- The Washington Times - Thursday, April 30, 2020

Abortion rights advocates are attacking pro-life leaders as hypocrites because they have called for reopening the economy during coronavirus outbreaks even if that means more elderly people could die of the disease.

“These times make crystal clear what we’ve always known: for so many of these officials, ‘pro-life’ is a smoke screen, not a commitment that they care to uphold,” Ilyse Hogue, president of NARAL Pro-Choice America, said in a written statement.

The NARAL-Pro Choice America Foundation this week announced a digital ad campaign in Georgia, Maine, Texas, Iowa and Washington, D.C. It spotlights pro-life supporters, such as Liberty University President Jerry Falwell Jr. and Texas Lt. Gov. Dan Patrick, who have called for businesses to reopen despite the health risks for older people.

The 15-second ad ends with the phrase, “‘Pro-Life’ politicians really aren’t.”

Pro-life groups scoff at the charges of hypocrisy and say the campaign isn’t going to sway Americans, many of whom do not trust abortion rights advocates.

Feminists for Life President Serrin Foster told The Washington Times that she thinks the debate pitting the health of the elderly against young persons is a false one.

“We support everybody from the womb to the tomb,” Ms. Foster said.

She said that governors need to make individual decisions about reopening their states’ businesses and that “life” issues including mental health, the rise in domestic abuse and the deteriorated working conditions for health care workers have focused her group’s attention during the pandemic.

“They’ feel like they’re competing priorities: your health vs. the economy. But they are one in the same,” Ms. Foster said.

The rhetoric reached a flashpoint Wednesday, when conservative podcast host Ben Shapiro cited actuarial tables to suggest that a society should be more concerned with a pandemic infecting young people rather than older ones.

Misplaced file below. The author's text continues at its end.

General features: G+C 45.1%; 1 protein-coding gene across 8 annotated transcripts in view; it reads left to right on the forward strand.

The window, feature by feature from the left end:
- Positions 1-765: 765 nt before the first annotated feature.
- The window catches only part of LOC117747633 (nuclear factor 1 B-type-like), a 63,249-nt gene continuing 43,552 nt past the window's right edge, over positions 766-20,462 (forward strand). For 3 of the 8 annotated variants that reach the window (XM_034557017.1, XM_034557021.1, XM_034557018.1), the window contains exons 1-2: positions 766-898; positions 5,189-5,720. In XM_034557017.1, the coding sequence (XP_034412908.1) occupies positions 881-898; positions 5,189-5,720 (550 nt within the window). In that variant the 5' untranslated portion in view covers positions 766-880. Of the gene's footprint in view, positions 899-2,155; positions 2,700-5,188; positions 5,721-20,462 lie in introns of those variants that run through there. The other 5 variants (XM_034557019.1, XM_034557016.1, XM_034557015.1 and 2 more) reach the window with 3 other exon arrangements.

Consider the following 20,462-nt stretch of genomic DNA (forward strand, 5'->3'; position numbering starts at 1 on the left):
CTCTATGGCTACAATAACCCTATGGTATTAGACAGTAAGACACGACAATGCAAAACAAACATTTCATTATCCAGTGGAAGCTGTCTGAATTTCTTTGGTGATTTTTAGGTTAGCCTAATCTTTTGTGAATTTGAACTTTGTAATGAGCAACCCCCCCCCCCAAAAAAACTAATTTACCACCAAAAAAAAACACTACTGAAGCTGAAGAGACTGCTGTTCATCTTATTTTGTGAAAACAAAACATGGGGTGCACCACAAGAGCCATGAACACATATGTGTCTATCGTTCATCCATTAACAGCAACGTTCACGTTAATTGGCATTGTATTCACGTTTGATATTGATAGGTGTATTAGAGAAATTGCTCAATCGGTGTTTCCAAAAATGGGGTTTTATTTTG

“If Grandma dies at a nursing home at age 81, it’s tragic, and it’s terrible, also life expectancy is 80,” Mr. Shapiro said during his podcast. “In moral terms, you want to save every life you can. At the same time, to pretend that … it is the same calculation [whether someone is 81 or 30] … no public policy acts like that.”

Liberal commentators pounced on Mr. Shapiro’s remark on social media, with some noting that conservatives such as former Alaska Gov. Sarah Palin had disparaged Obamacare’s voluntary Medicare counseling proposal as “death panels.” Others pointed to Mr. Shapiro’s past support for abortion restrictions.

“I thought these idiots were pro-life,” tweeted Susan E. Rice, former national security adviser in the Obama administration.

The rhetorical exchanges “surprised” Carole Joffe, a sociologist who studies the reproductive health debate at University of California, San Francisco. She said she did not expect a frank conversation of actuarial tables that “express a willingness to let the elderly risk death.”

“Surprised because for many years the major issue of the anti-abortion movement after abortion has been opposition to physician-assisted suicide and end of life measures in hospitals that hasten very ill patients’ deaths,” Ms. Joffe said in an email.

However, Ms. Joffe said she doubted NARAL’s ad campaign would sway people in a “very crowded news environment.”

Meanwhile, the mantra of a “whole life” value — protecting life at its earliest and latest stages — is common among many anti-abortion groups that also oppose euthanasia, the death penalty and, in some instances, the use of military force.

In early April, three leading voices on “life” issues within the U.S. Conference of Catholic Bishops warned against rationing coronavirus protocols when “there are only so many beds and so many supplies” that would sideline the elderly.

“Foremost in our approach to limited resources is to always keep in mind the dignity of each person and our obligation to care for the sick and dying,” said the statement from Bishop Kevin C. Rhoades of Fort Wayne-South Bend, Indiana; Archbishop Joseph F. Naumann of Kansas City, Missouri; and Archbishop Paul S. Coakley of Oklahoma City.

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